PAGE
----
unfamiliar leaves of tropical plants from the gutters and wrenches fronds from
palms. "I'm going to send them home to my wife," he says, as though you
had asked an idiotic question. Nature, evidently, is harder to attain than
happiness. Here are the blue balloons of Portuguese men-of-war washed up on the
tide; the snips of hair which the pastel artists cut from tourists' heads so
that the color can be "faithfully reproduced" while the subjects are
learning to cha-cha-cha at poolside or going to Mass at the jai-alai fronton.
Floyd in Miami Beach is, as in W. B. Yeats's startling vision of the force of
actuality, like a real toad in an imaginary garden.
Now 26, Floyd is
also a new, dominant man. He has changed powerfully and radically. "I used
to be on the outside looking in," he says of his castoff self. "Now I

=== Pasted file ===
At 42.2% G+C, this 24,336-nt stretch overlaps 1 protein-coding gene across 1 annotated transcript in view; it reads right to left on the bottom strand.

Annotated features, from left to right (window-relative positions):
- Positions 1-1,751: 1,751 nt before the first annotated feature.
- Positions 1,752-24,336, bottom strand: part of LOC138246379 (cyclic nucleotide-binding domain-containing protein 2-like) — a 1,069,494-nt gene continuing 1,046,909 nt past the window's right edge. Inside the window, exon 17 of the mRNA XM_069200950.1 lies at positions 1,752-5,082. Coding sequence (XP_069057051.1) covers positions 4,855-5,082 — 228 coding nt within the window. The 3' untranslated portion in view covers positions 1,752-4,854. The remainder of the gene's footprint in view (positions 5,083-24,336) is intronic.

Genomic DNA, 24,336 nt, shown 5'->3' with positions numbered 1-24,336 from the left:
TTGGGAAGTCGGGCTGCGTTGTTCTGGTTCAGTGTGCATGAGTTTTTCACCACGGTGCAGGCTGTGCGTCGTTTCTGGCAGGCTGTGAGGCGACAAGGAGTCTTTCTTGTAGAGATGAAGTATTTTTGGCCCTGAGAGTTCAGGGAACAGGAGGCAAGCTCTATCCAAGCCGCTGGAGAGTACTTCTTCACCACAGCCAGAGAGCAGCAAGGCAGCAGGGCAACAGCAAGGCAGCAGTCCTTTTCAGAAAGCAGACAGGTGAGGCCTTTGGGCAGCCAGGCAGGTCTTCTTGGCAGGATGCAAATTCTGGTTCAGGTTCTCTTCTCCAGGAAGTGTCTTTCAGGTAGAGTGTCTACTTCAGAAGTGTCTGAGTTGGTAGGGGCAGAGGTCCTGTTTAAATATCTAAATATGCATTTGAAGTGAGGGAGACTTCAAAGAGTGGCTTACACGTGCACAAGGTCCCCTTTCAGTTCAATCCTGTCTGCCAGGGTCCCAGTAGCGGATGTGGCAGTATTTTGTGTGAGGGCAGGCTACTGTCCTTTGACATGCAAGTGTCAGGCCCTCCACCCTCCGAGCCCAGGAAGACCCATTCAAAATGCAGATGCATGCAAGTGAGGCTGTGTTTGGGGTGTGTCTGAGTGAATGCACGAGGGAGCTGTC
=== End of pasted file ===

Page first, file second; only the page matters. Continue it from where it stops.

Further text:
am on the inside looking out." It is a vantage which pleases him. "I'm
grown up now. I am a little more hard." Not that he ever allowed himself to
be taken advantage of. Years ago, he says, before he was married, he took a
girl to the Apollo Theater in Harlem. A group called The Orioles were on the
bill, and when they had finished their act the leader wiped his sweaty face
with his handkerchief and flung it into the orchestra. "You know what was
extraordinary?" Floyd asks. "My girl finished third in the race for
that handkerchief. But you know what was even more extraordinary? When she got
back to her seat I wasn't there." One day Floyd asked a friend this
conundrum: "What is the most powerful license plate there is?" After
the friend had guessed "No. 1" or one's initials, Floyd said, "No.